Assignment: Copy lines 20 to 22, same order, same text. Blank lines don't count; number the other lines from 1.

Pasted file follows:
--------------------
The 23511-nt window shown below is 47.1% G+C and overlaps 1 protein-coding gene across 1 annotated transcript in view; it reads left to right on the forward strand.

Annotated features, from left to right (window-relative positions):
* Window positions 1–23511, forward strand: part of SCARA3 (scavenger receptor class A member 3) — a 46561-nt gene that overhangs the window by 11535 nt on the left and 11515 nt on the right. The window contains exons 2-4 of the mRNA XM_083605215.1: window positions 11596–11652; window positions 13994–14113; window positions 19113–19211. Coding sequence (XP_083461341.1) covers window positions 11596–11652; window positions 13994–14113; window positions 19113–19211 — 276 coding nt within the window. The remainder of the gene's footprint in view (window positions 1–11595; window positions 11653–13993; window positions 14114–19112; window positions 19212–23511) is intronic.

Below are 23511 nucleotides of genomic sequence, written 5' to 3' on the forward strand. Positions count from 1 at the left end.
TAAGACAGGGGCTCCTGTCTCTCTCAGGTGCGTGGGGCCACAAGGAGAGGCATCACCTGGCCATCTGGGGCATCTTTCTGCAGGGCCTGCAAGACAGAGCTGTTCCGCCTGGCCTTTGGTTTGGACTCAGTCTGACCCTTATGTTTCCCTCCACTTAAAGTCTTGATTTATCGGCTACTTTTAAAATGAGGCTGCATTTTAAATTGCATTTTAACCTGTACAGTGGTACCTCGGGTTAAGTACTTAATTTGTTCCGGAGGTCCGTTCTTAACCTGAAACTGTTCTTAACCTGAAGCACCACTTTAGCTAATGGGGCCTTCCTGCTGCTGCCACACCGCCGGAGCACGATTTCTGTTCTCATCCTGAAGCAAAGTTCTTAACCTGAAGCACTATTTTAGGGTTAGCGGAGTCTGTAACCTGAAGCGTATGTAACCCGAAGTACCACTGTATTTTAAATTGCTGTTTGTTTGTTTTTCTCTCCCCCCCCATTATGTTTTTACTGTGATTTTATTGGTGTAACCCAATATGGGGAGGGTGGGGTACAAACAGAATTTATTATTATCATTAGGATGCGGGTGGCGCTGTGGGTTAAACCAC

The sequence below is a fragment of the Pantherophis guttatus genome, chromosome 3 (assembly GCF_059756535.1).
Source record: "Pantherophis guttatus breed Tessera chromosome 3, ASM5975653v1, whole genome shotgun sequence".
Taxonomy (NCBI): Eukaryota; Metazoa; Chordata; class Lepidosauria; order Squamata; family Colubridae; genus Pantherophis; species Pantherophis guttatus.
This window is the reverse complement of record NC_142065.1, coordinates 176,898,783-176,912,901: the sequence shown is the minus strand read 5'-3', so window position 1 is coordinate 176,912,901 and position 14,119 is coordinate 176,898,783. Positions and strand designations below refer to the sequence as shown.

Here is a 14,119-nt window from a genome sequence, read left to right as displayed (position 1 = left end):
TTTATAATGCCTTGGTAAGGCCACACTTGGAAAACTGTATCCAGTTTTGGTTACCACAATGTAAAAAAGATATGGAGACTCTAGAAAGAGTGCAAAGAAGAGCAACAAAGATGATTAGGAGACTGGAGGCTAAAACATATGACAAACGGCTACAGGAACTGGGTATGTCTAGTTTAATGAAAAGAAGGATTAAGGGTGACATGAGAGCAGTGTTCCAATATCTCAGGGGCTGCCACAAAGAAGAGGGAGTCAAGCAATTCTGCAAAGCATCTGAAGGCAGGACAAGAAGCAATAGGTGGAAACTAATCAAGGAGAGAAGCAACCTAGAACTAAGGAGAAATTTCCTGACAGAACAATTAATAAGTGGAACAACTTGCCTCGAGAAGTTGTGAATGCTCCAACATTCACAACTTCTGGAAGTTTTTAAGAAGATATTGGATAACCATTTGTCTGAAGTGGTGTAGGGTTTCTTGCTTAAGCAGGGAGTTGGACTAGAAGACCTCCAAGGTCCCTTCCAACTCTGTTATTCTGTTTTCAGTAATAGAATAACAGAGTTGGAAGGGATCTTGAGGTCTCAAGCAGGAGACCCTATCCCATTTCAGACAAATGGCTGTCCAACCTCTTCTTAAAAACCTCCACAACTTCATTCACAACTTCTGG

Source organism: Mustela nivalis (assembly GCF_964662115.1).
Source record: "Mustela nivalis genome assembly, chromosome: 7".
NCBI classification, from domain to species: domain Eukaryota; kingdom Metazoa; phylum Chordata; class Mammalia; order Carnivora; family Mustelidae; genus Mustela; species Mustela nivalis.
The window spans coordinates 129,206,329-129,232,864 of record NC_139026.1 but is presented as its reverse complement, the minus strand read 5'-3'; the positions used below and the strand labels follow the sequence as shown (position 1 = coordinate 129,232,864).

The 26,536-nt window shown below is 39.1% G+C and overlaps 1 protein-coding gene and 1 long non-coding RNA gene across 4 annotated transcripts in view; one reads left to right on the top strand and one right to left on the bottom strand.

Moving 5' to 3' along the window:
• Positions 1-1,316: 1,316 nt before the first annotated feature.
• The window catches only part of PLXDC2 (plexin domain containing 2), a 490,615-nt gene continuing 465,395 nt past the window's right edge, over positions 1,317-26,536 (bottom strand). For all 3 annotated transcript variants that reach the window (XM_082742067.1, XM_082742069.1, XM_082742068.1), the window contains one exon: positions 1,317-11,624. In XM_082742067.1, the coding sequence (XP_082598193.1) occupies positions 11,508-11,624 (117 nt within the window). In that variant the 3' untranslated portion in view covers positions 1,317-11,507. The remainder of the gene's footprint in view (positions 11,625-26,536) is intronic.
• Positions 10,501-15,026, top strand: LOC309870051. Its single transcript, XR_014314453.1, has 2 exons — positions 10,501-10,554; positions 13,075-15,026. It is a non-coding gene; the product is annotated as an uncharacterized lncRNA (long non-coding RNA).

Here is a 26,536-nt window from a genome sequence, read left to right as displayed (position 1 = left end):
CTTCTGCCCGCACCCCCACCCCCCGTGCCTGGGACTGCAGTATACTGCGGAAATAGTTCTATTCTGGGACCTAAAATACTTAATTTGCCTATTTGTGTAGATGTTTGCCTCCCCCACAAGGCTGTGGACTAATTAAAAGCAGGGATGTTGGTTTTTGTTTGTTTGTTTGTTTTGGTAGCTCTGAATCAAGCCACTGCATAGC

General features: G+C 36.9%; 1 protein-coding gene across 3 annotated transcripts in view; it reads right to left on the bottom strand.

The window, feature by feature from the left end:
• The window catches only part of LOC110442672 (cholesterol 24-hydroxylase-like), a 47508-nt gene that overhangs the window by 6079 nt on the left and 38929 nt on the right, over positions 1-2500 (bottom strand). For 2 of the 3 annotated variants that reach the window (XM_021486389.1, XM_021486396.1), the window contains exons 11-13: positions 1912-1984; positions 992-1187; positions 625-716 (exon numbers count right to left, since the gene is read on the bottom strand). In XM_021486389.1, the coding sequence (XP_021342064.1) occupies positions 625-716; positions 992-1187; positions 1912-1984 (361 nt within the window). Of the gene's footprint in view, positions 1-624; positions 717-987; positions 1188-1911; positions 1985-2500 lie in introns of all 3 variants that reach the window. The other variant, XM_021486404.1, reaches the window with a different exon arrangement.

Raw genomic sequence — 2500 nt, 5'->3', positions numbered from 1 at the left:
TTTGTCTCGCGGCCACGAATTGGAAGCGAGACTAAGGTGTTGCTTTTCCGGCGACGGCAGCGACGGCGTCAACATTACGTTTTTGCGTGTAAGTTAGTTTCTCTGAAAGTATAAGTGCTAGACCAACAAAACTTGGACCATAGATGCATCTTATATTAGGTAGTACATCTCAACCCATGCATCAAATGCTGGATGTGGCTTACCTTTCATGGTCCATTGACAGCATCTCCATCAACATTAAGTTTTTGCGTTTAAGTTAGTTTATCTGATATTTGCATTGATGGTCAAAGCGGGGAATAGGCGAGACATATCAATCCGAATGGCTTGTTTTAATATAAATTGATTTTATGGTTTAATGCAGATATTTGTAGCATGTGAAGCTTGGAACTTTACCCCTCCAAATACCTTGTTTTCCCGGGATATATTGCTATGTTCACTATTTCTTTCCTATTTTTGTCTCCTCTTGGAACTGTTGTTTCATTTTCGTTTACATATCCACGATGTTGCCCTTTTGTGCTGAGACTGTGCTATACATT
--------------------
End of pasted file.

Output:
• Positions 10,501-15,026, top strand: LOC309870051. Its single transcript, XR_014314453.1, has 2 exons — positions 10,501-10,554; positions 13,075-15,026. It is a non-coding gene; the product is annotated as an uncharacterized lncRNA (long non-coding RNA).

Here is a 26,536-nt window from a genome sequence, read left to right as displayed (position 1 = left end):
CTTCTGCCCGCACCCCCACCCCCCGTGCCTGGGACTGCAGTATACTGCGGAAATAGTTCTATTCTGGGACCTAAAATACTTAATTTGCCTATTTGTGTAGATGTTTGCCTCCCCCACAAGGCTGTGGACTAATTAAAAGCAGGGATGTTGGTTTTTGTTTGTTTGTTTGTTTTGGTAGCTCTGAATCAAGCCACTGCATAGC